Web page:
Category: TV

With Further Ado #144: Guest Column First Runner-Up – Insecure Made Me Confident

With Further Ado #144: Guest Column First Runner-Up – Insecure Made Me Confident

As we bring you some of the highlights of the writing assignments from my Ithaca College Promoting and Managing ITHACON class, this week is the first runner-up by Maya Lewis.

Maya’s column spoke to us from the a very emotional and introspective place. Some of the things that good media can do is promote introspection and inspiration. Maya found that in the HBO show Insecure. The way that she relates to the show and how it has affected her are what we are looking to promote here at Pop Culture Squad.

Insecure Made Me Confident

by Maya Lewis

Growing up, my mother was always against me watching copious amounts of television, to the point where she had me convinced that if I watched too much TV, I would lose brain cells. And I believed her, that was until I got older.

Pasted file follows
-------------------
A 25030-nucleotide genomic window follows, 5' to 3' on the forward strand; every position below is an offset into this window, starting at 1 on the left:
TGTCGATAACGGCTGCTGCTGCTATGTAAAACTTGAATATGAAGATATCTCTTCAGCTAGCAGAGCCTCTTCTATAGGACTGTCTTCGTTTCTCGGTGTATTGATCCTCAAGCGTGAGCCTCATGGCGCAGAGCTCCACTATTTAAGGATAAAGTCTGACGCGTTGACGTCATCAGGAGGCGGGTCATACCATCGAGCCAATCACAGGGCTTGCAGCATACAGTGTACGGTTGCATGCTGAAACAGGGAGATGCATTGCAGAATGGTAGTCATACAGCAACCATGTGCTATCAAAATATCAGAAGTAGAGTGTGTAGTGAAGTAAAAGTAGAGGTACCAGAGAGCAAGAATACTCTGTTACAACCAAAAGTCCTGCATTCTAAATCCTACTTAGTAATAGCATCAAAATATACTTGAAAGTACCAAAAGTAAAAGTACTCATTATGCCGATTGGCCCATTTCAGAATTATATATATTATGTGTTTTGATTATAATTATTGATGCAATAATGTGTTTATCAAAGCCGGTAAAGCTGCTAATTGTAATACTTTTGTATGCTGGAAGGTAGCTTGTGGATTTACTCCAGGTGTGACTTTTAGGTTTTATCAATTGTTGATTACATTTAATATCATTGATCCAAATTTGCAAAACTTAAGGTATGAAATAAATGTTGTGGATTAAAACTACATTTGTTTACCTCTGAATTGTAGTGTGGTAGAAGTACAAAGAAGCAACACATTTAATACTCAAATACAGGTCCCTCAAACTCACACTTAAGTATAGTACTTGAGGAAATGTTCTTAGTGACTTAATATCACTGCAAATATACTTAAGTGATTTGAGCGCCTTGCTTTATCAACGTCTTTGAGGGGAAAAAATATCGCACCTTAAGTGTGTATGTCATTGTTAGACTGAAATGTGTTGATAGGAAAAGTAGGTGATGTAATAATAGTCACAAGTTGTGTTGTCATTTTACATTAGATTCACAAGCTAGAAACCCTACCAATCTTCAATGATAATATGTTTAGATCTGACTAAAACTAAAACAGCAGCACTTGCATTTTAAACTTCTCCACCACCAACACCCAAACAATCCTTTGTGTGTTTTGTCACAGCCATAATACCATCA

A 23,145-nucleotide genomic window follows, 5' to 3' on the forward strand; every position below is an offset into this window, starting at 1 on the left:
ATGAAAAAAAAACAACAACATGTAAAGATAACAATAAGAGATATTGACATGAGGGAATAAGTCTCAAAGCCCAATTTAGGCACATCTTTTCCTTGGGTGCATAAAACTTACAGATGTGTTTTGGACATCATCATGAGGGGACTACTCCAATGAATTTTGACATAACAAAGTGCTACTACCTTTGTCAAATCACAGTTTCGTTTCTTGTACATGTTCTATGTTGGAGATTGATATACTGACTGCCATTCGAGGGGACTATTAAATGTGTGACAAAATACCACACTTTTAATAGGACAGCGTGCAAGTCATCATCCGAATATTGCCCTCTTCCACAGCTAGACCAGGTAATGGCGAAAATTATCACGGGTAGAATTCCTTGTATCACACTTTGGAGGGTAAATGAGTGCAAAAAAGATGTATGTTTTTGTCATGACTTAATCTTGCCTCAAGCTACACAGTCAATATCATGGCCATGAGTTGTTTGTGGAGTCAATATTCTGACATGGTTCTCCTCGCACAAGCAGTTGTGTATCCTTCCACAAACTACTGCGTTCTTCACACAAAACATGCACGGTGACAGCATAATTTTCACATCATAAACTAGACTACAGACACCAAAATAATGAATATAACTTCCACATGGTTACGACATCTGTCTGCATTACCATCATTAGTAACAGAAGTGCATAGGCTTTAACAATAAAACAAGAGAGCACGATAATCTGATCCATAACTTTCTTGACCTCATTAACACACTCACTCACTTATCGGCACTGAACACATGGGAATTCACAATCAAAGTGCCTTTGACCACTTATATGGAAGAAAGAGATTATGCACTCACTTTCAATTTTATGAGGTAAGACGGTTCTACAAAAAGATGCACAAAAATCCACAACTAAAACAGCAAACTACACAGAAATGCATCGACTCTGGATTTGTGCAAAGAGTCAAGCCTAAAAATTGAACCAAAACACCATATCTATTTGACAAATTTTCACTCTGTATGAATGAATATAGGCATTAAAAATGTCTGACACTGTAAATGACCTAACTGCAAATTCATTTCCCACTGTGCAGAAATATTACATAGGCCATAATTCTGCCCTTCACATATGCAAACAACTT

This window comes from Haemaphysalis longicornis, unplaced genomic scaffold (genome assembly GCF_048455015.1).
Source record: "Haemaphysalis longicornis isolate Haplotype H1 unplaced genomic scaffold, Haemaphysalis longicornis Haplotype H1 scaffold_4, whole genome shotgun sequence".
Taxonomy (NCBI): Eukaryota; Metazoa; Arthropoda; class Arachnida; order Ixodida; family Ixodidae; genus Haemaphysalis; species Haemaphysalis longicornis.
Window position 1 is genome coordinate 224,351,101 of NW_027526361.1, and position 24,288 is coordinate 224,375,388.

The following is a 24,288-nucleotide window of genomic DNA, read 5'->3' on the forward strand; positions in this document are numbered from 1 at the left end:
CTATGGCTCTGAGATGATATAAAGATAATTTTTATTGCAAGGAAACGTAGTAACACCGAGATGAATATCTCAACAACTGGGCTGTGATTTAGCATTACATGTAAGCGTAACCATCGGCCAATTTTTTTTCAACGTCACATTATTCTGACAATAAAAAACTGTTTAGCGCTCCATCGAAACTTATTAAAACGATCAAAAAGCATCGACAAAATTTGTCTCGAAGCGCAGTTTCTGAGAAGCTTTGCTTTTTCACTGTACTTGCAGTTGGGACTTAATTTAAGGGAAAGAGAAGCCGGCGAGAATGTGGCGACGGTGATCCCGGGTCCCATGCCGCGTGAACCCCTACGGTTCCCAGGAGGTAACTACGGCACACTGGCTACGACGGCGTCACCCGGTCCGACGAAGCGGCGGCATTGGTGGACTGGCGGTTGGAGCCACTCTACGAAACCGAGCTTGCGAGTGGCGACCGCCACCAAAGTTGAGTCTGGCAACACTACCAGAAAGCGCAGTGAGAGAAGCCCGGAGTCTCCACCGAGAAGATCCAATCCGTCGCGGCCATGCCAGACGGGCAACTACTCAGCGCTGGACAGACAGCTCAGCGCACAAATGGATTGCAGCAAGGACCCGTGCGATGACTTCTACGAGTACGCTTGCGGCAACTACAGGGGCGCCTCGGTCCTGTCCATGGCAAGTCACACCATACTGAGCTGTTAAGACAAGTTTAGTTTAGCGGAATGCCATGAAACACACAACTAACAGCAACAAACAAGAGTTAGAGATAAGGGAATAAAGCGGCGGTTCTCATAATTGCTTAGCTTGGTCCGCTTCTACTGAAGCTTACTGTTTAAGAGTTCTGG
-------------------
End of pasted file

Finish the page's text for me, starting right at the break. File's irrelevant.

I started to find a comfort and joy from bingeing shows and fell in love with the feeling of immersing myself into the lives of different characters and their storylines, both emotionally and mentally. It was both therapeutic and freeing, and nothing compared to the feeling I felt, when I was able to recognize parts of myself within certain characters, allowing me to form a deeper connection with both them and the show itself. Unfortunately, this feeling did not occur often, as I rarely encountered shows that starred young black women as leads, who did not play into stereotypical tropes. However, this feeling changed during the summer of 2017 when I discovered Insecure, which is a comedy-drama television series set in Los Angeles and stars Issa Rae and Yvonne Orji, who plays her best friend, Molly. The show is centered around these two women, who are both in their late 20s, navigating through different aspects of their lives. Continue reading “With Further Ado #144: Guest Column First Runner-Up – Insecure Made Me Confident”